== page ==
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Street tree longevity is often reduced due to adverse growing conditions

When is a tree considered old?  There are records of individual trees of certain species that have reached over 4000 years of age.  The trees growing in our yards, however, are not likely to come close to this.    Generally, most of the tree species growing in landscapes here in the northeast US have an average lifespan of 50-150 years or so, depending on species.  For an individual tree, degree of susceptibility to insect and diseases along with growing location factors such as:

1) soil type and moisture availability
2) area available for root growth
3) wind and sun exposure and
4) absence of growing environment alterations or changes often determine actual tree longevity

A good example here is a street tree as compared to a tree growing in your back yard.  A street tree is exposed to many hazards and assaults to tree health such as vehicular damage, pedestrian soil compaction, road de-icing salts, restricted rooting environments, lack of soil moisture and exposure to wind and weather.  On study estimated average street tree longevity at closer to 30 years or less depending on locality and site conditions.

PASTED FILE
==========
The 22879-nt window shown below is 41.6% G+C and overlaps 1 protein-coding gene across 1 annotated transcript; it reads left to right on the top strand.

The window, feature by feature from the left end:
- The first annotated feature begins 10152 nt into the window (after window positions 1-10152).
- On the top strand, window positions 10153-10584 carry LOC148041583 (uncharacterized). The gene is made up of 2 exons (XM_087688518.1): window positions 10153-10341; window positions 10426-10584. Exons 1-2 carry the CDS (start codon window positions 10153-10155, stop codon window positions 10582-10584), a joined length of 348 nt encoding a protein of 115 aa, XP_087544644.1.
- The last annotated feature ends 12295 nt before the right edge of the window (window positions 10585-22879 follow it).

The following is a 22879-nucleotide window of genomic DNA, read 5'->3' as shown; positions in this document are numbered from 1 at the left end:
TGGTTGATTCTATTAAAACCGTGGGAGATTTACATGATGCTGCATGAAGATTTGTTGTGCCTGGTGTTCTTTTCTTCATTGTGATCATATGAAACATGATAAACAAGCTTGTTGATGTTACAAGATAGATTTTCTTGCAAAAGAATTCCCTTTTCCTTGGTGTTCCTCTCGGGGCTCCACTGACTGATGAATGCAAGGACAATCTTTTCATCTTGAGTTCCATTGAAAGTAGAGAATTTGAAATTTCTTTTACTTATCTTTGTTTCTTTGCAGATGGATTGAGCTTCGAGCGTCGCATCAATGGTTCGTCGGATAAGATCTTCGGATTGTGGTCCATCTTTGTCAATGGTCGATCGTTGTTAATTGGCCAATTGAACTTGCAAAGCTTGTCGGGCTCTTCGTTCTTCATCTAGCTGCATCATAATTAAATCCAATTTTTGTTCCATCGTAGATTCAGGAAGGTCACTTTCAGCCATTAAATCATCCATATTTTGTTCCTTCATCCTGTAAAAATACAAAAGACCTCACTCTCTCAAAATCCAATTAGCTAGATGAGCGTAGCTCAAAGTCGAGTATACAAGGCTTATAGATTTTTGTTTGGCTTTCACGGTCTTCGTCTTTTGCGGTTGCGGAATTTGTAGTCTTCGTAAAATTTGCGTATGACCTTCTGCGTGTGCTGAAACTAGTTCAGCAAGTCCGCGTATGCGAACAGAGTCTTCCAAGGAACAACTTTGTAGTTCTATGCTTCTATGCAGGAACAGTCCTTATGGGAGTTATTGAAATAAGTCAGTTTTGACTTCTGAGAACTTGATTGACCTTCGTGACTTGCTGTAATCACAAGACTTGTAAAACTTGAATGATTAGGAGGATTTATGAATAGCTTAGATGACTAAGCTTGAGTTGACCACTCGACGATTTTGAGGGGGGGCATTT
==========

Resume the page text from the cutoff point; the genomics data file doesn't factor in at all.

Younger trees have a higher ratio of foliage to woody components

How does the care for a mature tree differ from that of a maturing tree?  Like all living organisms trees require inputs to sustain life.  In the case of trees, photosynthesis drives the production of energy resources (sugars) needed to survive.  Through respiration, these resources are burned to produce the energy needed for growth, reproduction, and defense and to drive processes needed to support these events.  Carbohydrates not required for current functions are stored as nonstructural carbohydrate reserves that can be utilized during times of high need.  In maturing, non-stressed trees the ratio of photosynthate-producing foliage to woody tissue is higher than in mature trees. As a result, these younger trees generally are able to build up a “cache” of energy reserves that are stored in trees to be utilized in times when energy requirements are higher.  Mature trees, in contrast, have a much higher woody component to leaf ratio. Mature trees, as a result, often walk a thin line as far as being able to draw on enough energy reserves to meet all their physiological requirements.  As we examine mature tree care in the following blogs this will help to explain the differences in care needed.



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